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Commonwealth v. Edwards

Appeals Court of Massachusetts

June 26, 2015

Commonwealth
v.
Joshua Edwards

Editorial Note:

This decision has been referenced in an "Appeals Court of Massachusetts Summary Dispositions" table in the North Eastern Reporter. And pursuant to its rule 1:28, As Amended by 73 Mass.App.Ct. 1001 (2009) are primarily addressed to the parties and, therefore, may not fully address the facts of the case or the panel's decisional rationale. Moreover, rule 1:28 decisions are not circulated to the entire court and, therefore, represent only the views of the panel that decided the case. A summary decision pursuant to rule 1:28, issued after February 25, 2008, may be cited for its persuasive value but, because of the limitations noted above, not as binding precedent. See Chace v. Curran, 71 Mass.App.Ct. 258, 260 N.4, 881 N.E.2d 792 (2008).

MEMORANDUM AND ORDER PURSUANT TO RULE 1:28

The Commonwealth appeals from an order of the Superior Court suppressing evidence seized during a warrantless search. " When reviewing a motion to suppress, we adopt the factual findings of the motion judge absent clear error. We independently determine the correctness of the judge's application of constitutional principles to the facts as found." Commonwealth v. DePeiza, 449 Mass. 367, 369, 868 N.E.2d 90 (2007) (quotations and citations omitted).

The judge correctly concluded that the defendant was seized when the police officer activated his blue lights and blocked the vehicle the defendant was occupying. As a result, we only review the relevant facts found by the judge that were known to the police officer prior to that seizure.[1] See Commonwealth v. Barros, 435 Mass. 171, 176, 755 N.E.2d 740 (2001), quoting from Florida v. J.L., 529 U.S. 266, 271, 120 S.Ct. 1375, 146 L.Ed.2d 254 (2000) (" [R]easonableness of official suspicion must be measured by what the officers knew before they conducted their [stop]" ).

Officer Lanteigne heard and responded to a " Priority 1" call[2] at 1:30 a.m. A 911 caller (Wattley) " told the 911 operator that he was on the second floor looking outside and saw a man standing in the street holding a gun. Wattley said he had seen the man drive off in a black Infiniti, return and park on Armandine Street, get out of the car holding a gun in his hand, and then get back into the car." [3] Wattley did not see the man threaten anyone with the gun and did not have a " problem" with the man, whom he identified by name.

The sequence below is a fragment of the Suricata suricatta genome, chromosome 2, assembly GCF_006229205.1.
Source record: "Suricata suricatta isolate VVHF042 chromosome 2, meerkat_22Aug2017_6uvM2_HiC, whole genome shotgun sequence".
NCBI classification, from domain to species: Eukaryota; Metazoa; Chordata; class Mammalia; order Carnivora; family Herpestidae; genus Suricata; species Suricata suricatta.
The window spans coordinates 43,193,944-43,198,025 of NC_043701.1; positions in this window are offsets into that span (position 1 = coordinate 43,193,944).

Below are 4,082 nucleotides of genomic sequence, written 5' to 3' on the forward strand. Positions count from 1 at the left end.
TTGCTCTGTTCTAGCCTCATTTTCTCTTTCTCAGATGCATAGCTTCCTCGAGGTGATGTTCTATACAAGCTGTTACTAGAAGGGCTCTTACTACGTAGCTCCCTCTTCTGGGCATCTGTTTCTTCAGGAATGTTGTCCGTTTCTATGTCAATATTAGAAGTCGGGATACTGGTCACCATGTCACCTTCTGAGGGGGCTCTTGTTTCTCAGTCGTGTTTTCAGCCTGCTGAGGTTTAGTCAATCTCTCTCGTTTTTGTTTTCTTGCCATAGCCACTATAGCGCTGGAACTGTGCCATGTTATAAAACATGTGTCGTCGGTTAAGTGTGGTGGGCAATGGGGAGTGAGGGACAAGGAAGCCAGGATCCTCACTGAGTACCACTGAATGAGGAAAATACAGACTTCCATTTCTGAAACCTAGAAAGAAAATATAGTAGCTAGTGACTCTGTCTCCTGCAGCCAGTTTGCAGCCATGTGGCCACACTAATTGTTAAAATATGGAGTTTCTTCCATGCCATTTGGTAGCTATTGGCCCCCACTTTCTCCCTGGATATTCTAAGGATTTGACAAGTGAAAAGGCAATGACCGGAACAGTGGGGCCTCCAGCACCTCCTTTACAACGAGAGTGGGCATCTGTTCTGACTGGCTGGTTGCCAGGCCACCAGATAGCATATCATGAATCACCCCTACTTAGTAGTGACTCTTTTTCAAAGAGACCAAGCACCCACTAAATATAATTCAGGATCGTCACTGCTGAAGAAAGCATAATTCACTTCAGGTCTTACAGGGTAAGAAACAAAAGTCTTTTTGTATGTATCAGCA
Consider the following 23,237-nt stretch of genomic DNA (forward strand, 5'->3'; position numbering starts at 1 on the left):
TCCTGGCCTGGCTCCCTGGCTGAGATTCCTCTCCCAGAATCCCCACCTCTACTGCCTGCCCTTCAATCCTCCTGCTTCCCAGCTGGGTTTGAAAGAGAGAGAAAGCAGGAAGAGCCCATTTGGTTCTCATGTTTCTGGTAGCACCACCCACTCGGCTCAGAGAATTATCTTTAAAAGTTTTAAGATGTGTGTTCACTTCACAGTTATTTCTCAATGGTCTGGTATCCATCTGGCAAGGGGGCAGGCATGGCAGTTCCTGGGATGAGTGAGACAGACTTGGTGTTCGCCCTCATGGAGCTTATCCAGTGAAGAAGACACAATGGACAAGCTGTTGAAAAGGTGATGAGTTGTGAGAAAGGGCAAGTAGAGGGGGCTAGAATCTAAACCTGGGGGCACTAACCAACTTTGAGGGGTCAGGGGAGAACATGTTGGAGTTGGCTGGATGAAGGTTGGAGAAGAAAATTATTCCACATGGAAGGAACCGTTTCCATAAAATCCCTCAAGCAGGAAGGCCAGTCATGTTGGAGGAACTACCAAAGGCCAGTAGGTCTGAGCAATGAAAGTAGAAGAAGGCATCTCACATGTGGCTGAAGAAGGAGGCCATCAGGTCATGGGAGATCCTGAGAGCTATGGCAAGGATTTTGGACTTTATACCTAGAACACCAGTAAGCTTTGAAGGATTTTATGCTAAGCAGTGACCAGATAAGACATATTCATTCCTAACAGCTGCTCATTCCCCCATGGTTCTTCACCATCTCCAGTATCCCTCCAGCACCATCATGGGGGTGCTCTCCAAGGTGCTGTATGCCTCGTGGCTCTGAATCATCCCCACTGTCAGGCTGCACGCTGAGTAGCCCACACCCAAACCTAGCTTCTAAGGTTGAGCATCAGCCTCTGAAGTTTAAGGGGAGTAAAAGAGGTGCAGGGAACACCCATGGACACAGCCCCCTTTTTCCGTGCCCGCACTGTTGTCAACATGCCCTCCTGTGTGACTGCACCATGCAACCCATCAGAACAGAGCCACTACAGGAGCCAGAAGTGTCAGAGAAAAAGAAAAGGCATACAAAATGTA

The responding officer knew this was a high crime area where there had been gun violence in the past, including an incident when a police officer had been shot. As he approached the location, Lanteigne drove slowly, saw an unmarked cruiser, and did not have his blue lights activated. As Lanteigne approached, Wattley " came running off the porch and started yelling to the police officer. . . . Wattley pointed at a vehicle parked [twenty to thirty] feet in front of Lanteigne's cruiser and said 'the guy is right there.'" The car that Wattley pointed to was legally parked. The car was " completely dark; no internal or external lights were lit." The officer saw the brake lights go on, which made him afraid that the car was about to drive away, and resulted in Wattley yelling, " That's him. That's the guy, he's about to drive away." The officer was also aware that trained, licensed owners of a handgun typically carry their firearm in a holster but " that Massachusetts law does not require that a firearm be carried in a holster."